What is Energy?

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Since the introduction of internal combustion engines, petroleum has played an ever-increasing role in our lives. The estimates of petroleum resources and its remaining life have been very crude at best. Following WWI, US geologists estimated that US petroleum reserves would only last for 30 to 40 years, but in the mid 1920s the predictions changed after the discovery of huge oil deposits in Texas and Oklahoma. In fact, the huge petroleum surplus forced oil companies to sharply lower their prices, which made Middle Eastern oil largely irrelevant for many decades.1 With the mass production of internal combustion engines, the rapid rise in consumption of petroleum, and the nationalization of oil industries by several major oil-producing countries in the 1950s and 1960s, new concerns arose over the long-term availability of oil reserves. In 1970, the Club of Rome, an international think-tank of scientists, economists, businessmen and political leaders commissioned a study which focused on the earth’s physical limits to investigate the long-term economical and environmental consequences of the prevalent patterns of population and consumption on the depletion of natural resources. The result of the study was published in a book entitled The Limits to Growth2, and concluded that unless major steps were taken to limit population and slow industrialization, natural resources would quickly deplete, resulting in global economic crises, famine, and irreversible environmental damage.3 Based on their model, at the prevailing rate of growth, within a time span of less than 100 years, the world’s population is expected to increase to 10 billion, per capita food production to drop by three quarters, pollution to increase tenfold, and all of the oil and gas supplies would deplete.4 In 1973, following the Arab-Israeli War and the oil embargo by the Organization of Petroleum Exporting Countries (OPEC), and again in 1979, as a result of the Iranian Revolution, the doomsday scenarios predicted by earlier forecasts seemed to become even more authentic, and within a decade the price of oil increased sharply (Figure 1.1). The

+++++++++++++++++++++++++++++++++++++++++++ Image +++++++++++++++++++++++++++++++++++++++++++ Figure 1-1 Crude oil prices since 1870 adjusted to 2007 values. +++++++++++++++++++++++++++++++++++++++++++ Image +++++++++++++++++++++++++++++++++++++++++++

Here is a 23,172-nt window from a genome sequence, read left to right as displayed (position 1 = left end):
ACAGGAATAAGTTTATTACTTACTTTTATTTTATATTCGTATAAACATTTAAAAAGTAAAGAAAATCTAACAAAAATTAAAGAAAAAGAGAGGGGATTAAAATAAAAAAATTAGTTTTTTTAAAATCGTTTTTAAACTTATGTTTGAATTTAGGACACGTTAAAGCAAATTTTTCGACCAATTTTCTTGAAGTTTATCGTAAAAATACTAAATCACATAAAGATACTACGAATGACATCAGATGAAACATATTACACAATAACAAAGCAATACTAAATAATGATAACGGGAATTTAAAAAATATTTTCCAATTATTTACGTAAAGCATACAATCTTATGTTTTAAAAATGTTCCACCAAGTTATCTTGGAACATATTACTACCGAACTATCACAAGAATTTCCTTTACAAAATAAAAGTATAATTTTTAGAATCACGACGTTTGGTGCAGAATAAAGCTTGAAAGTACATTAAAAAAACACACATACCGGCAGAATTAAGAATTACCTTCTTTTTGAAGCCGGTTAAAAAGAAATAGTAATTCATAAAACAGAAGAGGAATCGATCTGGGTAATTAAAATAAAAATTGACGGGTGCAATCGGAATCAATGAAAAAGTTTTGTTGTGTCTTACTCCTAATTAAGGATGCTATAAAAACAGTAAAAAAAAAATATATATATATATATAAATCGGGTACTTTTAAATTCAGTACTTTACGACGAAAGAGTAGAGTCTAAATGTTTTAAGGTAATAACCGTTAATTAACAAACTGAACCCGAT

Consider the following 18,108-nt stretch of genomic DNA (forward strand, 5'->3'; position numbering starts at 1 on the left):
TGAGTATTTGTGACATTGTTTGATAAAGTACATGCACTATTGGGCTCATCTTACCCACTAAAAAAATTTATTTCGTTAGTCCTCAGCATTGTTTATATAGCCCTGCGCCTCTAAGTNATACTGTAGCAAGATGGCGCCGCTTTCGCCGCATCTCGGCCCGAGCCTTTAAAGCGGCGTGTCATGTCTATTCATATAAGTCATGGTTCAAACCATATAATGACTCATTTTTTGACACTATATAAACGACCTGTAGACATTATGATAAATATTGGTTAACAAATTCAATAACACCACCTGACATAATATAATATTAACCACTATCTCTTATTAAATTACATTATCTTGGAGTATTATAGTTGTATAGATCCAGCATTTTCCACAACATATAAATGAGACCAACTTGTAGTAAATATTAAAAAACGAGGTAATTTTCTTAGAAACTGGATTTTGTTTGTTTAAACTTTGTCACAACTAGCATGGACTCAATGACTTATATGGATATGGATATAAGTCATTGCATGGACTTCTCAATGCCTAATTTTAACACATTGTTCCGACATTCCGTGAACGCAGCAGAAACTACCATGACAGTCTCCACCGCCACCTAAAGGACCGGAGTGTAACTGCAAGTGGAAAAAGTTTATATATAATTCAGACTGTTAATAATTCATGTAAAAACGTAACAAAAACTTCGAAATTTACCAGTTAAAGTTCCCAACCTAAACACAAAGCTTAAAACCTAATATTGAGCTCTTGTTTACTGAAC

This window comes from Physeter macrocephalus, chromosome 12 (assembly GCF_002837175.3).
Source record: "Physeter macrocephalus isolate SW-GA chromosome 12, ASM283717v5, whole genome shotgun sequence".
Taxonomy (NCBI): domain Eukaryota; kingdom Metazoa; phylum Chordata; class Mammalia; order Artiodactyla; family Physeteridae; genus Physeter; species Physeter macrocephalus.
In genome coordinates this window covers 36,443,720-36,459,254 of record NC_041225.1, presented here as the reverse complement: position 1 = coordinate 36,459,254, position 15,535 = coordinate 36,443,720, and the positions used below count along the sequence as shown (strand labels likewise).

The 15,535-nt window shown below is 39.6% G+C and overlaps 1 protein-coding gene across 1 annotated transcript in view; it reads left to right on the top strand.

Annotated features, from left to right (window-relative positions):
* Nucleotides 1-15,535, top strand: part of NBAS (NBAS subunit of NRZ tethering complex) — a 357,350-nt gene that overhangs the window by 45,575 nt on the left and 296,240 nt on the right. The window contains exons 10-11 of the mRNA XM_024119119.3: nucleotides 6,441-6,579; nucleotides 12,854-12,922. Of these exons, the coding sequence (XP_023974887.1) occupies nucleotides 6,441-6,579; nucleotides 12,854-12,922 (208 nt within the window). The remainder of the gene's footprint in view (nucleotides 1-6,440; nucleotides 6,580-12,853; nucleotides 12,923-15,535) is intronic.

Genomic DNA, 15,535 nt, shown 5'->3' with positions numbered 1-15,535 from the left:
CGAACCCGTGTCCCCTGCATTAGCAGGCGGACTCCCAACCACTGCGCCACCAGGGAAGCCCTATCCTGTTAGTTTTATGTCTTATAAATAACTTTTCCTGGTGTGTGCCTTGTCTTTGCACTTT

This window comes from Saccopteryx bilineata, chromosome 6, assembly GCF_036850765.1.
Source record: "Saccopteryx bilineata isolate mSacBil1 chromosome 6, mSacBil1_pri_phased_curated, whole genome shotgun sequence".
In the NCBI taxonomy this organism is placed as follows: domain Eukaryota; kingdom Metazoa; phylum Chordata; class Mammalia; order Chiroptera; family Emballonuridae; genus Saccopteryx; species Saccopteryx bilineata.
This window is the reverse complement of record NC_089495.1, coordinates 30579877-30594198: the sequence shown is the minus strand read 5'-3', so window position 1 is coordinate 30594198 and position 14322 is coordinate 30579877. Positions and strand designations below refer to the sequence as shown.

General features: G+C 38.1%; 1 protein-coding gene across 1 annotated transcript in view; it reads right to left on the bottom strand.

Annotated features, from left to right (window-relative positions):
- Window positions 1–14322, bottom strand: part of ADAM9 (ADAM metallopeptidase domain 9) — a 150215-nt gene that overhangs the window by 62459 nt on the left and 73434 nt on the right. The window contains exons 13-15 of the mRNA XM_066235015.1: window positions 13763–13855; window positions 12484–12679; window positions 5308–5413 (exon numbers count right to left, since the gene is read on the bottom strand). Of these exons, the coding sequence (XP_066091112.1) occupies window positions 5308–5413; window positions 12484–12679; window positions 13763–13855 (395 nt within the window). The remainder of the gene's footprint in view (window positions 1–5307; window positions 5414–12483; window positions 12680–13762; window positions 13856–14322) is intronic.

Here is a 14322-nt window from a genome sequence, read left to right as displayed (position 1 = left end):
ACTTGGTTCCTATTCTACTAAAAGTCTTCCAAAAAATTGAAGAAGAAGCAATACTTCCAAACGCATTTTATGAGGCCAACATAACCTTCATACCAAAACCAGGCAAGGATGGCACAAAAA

higher price of oil brought a profit windfall for oil companies, but also a major recession throughout the world. As the oil scare spread, so did calls for development of alternative sources of energy and higher efficiency. It also accelerated the search for new petroleum resources, which eventually led to the discovery of new oil fields in the Caspian Sea, Africa, the North Sea and Mexico, which caused oil prices to drop once again. To prevent prices from falling, OPEC countries cut production, putting an even greater burden on its member countries that heavily depended on oil revenues for their economic livelihood. To boost their revenues, some countries actually sold their oil below market prices and at volumes above the limit set by the organization. The problem became so widespread that OPEC lifted the quotas by the mid-1980s. Since then, OPEC has tried several times to manipulate the prices by limiting production. Their attempts have failed every time, however, because they could not agree on a unified pricing policy and because developed countries made the transition to other resources such as coal, gas, and nuclear power. As we begin the twenty-first century, energy has once again become a primary concern. A six-fold population increase during the past century and higher energy demands by developing countries, along with the rapid depletion of fossil resources have resulted in new tensions, that began with the 1991 invasion of Kuwait by Iraq resulting in the First Gulf War and continued with the US invasion and occupation of Iraq in 2003. It appears that unless concrete steps are taken to decrease the dependence of the industrialized world on foreign oil imports, many more wars will be fought and regional conflicts will continue to destabilize the world for many decades to come. It is impossible to consider issues related to energy without looking at its effect on the environment. As we put more and more pollutants into our atmosphere, primarily as a result of human activity and the increasing use of fossil fuels, we are also affecting the earth’s climate. When burned, fossil fuels produce carbon dioxide, nitric oxides, carbon monoxide and other harmful gases. Most of these gases adversely affect human and animal health and degrade material property. They are also the primary cause of depletion of ozone in the stratosphere and formation of acid rain and acid fog in the troposphere. Carbon dioxide is not considered a pollutant by most; however, it has a blanketing effect that prevents heat from escaping the atmosphere, causing the environment to warm up. As petroleum resources are used up, we must switch to alternative sources of energy. Unfortunately, the public so far has shown little interest because the cost of utilization of these resources is higher than those of conventional fuels. How quickly we will be able to meet challenges posed by depleting non-renewable energy resources and the deteriorating environment depends on the way we measure the cost to society and on how far we are willing to go to level the playing field by transferring these costs to energy producers. For example, costs associated with petroleum are not limited to the transactions borne by the buyers and sellers. The true cost must include military costs associated with oil security, various subsidies to oil producers and customers in term of tax breaks and other exemptions, and environmental and health damage resulting from fossil fuels. If the polluters are forced to pay for these damages and if the many fossil fuel subsidies are eliminated, prices will have to be raised, which may help to encourage better efficiency through the use of more environmentally friendly “green” products. Different approaches have been suggested to internalize these costs. Some economists propose the passage of additional “nuisance laws” that allow the public to sue for damages caused by reckless release of noxious emissions and toxic pollutants into the atmosphere. Two examples that they often cite and have had some success within the last few years are the costs incurred by tobacco companies to pay for health damages caused by cigarette smoking and the clean-up of the Exxon Valdez oil spill in Alaska. Environmental activists are pushing for a “carbon tax” to account for future costs of climate change and to cover other health costs and damage to the environment. How much the cost will be and how much tax should be levied is very difficult to predict. No matter which approach is adopted, polluting companies are far from being supportive of these measures; they spend a lot of money to fight against lawsuits and new regulations that limit their activities, ultimately passing the costs back to the customers and making the battle a difficult one to win.